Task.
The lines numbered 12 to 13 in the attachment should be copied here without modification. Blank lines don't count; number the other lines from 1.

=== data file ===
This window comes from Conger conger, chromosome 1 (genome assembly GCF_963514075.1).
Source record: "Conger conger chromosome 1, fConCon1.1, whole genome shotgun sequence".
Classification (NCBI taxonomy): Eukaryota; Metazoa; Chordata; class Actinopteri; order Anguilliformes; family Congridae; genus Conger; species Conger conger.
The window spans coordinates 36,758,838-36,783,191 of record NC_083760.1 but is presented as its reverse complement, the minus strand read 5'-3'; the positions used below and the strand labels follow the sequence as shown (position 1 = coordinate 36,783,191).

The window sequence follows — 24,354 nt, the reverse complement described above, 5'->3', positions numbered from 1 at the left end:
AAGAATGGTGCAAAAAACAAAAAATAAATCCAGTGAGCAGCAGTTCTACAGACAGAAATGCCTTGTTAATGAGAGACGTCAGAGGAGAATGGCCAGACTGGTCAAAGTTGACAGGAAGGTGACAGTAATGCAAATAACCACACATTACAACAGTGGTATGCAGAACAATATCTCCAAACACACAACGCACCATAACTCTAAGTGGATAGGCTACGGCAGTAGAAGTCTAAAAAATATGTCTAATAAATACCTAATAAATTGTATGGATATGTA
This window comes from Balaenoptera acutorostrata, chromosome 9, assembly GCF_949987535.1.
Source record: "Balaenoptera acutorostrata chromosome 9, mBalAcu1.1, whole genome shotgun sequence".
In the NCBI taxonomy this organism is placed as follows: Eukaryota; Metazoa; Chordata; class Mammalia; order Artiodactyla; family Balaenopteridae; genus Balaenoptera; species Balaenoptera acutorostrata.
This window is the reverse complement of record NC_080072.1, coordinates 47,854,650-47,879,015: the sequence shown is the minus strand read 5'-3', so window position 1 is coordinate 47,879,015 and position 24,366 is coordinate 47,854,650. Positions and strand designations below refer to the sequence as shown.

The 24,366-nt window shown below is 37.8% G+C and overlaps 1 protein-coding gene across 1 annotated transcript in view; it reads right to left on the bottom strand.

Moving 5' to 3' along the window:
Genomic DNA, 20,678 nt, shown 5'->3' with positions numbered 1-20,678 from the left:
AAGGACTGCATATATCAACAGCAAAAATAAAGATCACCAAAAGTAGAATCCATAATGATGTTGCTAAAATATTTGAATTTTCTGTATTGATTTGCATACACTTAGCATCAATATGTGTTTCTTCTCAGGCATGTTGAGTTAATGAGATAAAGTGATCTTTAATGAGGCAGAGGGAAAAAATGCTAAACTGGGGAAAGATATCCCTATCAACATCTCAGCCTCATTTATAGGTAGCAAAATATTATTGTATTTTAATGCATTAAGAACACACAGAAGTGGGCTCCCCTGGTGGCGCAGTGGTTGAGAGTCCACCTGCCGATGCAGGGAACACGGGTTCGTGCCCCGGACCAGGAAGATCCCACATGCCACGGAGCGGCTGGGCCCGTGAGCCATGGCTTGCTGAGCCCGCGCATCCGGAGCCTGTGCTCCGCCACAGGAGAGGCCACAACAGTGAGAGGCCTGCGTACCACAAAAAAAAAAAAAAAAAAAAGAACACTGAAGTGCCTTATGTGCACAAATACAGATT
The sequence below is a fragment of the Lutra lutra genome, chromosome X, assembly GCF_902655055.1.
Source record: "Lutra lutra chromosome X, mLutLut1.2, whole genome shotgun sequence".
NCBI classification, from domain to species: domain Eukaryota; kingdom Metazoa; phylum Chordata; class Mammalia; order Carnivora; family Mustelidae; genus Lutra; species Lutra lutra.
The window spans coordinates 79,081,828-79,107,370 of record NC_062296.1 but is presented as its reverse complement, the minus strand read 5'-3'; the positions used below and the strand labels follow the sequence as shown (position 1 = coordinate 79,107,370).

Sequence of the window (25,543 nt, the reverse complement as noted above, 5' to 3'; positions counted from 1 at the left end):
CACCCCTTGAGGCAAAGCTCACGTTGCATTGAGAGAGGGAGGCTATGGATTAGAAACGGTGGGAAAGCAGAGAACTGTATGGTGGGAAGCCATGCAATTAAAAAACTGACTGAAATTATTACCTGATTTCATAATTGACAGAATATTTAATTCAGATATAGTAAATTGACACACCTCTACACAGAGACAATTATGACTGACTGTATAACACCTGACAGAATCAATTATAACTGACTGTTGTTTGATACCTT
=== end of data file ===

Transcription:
Moving 5' to 3' along the window:
Genomic DNA, 20,678 nt, shown 5'->3' with positions numbered 1-20,678 from the left: